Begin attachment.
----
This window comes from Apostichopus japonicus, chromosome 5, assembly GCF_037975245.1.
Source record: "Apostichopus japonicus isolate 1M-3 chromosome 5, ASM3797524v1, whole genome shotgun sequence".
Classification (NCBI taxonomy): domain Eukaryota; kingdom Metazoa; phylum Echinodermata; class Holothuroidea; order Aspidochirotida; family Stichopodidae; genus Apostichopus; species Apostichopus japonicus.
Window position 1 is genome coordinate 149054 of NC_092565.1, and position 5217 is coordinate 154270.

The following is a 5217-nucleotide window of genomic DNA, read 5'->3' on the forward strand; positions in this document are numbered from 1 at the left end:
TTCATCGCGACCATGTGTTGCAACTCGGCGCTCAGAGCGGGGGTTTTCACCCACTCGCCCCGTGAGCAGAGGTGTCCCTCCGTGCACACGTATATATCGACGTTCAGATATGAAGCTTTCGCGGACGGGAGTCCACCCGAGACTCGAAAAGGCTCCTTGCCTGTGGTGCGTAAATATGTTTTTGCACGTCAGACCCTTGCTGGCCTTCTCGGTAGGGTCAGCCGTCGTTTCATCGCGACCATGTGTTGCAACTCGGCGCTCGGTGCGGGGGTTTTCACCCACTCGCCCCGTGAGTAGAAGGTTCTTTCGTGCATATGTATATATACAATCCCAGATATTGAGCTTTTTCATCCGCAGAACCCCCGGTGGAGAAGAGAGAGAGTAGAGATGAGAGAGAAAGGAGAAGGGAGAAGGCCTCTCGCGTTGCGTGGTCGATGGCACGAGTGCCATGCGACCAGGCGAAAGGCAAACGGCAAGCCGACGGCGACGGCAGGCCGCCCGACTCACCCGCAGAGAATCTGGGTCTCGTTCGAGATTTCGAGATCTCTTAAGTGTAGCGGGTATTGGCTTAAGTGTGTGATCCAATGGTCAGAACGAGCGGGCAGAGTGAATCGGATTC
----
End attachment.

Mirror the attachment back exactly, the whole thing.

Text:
This window comes from Apostichopus japonicus, chromosome 5, assembly GCF_037975245.1.
Source record: "Apostichopus japonicus isolate 1M-3 chromosome 5, ASM3797524v1, whole genome shotgun sequence".
Classification (NCBI taxonomy): domain Eukaryota; kingdom Metazoa; phylum Echinodermata; class Holothuroidea; order Aspidochirotida; family Stichopodidae; genus Apostichopus; species Apostichopus japonicus.
Window position 1 is genome coordinate 149054 of NC_092565.1, and position 5217 is coordinate 154270.

The following is a 5217-nucleotide window of genomic DNA, read 5'->3' on the forward strand; positions in this document are numbered from 1 at the left end:
TTCATCGCGACCATGTGTTGCAACTCGGCGCTCAGAGCGGGGGTTTTCACCCACTCGCCCCGTGAGCAGAGGTGTCCCTCCGTGCACACGTATATATCGACGTTCAGATATGAAGCTTTCGCGGACGGGAGTCCACCCGAGACTCGAAAAGGCTCCTTGCCTGTGGTGCGTAAATATGTTTTTGCACGTCAGACCCTTGCTGGCCTTCTCGGTAGGGTCAGCCGTCGTTTCATCGCGACCATGTGTTGCAACTCGGCGCTCGGTGCGGGGGTTTTCACCCACTCGCCCCGTGAGTAGAAGGTTCTTTCGTGCATATGTATATATACAATCCCAGATATTGAGCTTTTTCATCCGCAGAACCCCCGGTGGAGAAGAGAGAGAGTAGAGATGAGAGAGAAAGGAGAAGGGAGAAGGCCTCTCGCGTTGCGTGGTCGATGGCACGAGTGCCATGCGACCAGGCGAAAGGCAAACGGCAAGCCGACGGCGACGGCAGGCCGCCCGACTCACCCGCAGAGAATCTGGGTCTCGTTCGAGATTTCGAGATCTCTTAAGTGTAGCGGGTATTGGCTTAAGTGTGTGATCCAATGGTCAGAACGAGCGGGCAGAGTGAATCGGATTC